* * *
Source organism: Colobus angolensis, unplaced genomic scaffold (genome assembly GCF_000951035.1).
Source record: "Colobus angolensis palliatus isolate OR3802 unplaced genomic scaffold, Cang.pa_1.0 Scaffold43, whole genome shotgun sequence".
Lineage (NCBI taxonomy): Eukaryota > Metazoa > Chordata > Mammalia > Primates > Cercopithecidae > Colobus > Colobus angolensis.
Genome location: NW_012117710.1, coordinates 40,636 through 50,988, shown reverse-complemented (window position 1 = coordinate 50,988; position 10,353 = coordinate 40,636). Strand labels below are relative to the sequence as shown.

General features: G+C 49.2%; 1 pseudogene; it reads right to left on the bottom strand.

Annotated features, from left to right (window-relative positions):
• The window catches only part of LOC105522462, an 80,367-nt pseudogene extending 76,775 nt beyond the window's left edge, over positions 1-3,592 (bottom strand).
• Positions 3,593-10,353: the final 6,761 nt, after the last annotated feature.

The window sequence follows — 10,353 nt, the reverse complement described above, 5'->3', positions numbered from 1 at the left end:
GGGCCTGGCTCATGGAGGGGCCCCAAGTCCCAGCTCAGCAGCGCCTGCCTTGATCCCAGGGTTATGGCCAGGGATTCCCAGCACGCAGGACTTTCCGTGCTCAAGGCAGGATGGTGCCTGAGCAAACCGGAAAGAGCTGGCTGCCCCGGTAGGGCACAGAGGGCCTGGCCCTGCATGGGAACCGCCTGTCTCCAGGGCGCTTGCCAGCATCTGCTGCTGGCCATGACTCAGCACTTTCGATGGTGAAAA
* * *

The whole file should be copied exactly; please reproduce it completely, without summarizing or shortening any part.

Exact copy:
Source organism: Colobus angolensis, unplaced genomic scaffold (genome assembly GCF_000951035.1).
Source record: "Colobus angolensis palliatus isolate OR3802 unplaced genomic scaffold, Cang.pa_1.0 Scaffold43, whole genome shotgun sequence".
Lineage (NCBI taxonomy): Eukaryota > Metazoa > Chordata > Mammalia > Primates > Cercopithecidae > Colobus > Colobus angolensis.
Genome location: NW_012117710.1, coordinates 40,636 through 50,988, shown reverse-complemented (window position 1 = coordinate 50,988; position 10,353 = coordinate 40,636). Strand labels below are relative to the sequence as shown.

General features: G+C 49.2%; 1 pseudogene; it reads right to left on the bottom strand.

Annotated features, from left to right (window-relative positions):
• The window catches only part of LOC105522462, an 80,367-nt pseudogene extending 76,775 nt beyond the window's left edge, over positions 1-3,592 (bottom strand).
• Positions 3,593-10,353: the final 6,761 nt, after the last annotated feature.

The window sequence follows — 10,353 nt, the reverse complement described above, 5'->3', positions numbered from 1 at the left end:
GGGCCTGGCTCATGGAGGGGCCCCAAGTCCCAGCTCAGCAGCGCCTGCCTTGATCCCAGGGTTATGGCCAGGGATTCCCAGCACGCAGGACTTTCCGTGCTCAAGGCAGGATGGTGCCTGAGCAAACCGGAAAGAGCTGGCTGCCCCGGTAGGGCACAGAGGGCCTGGCCCTGCATGGGAACCGCCTGTCTCCAGGGCGCTTGCCAGCATCTGCTGCTGGCCATGACTCAGCACTTTCGATGGTGAAAA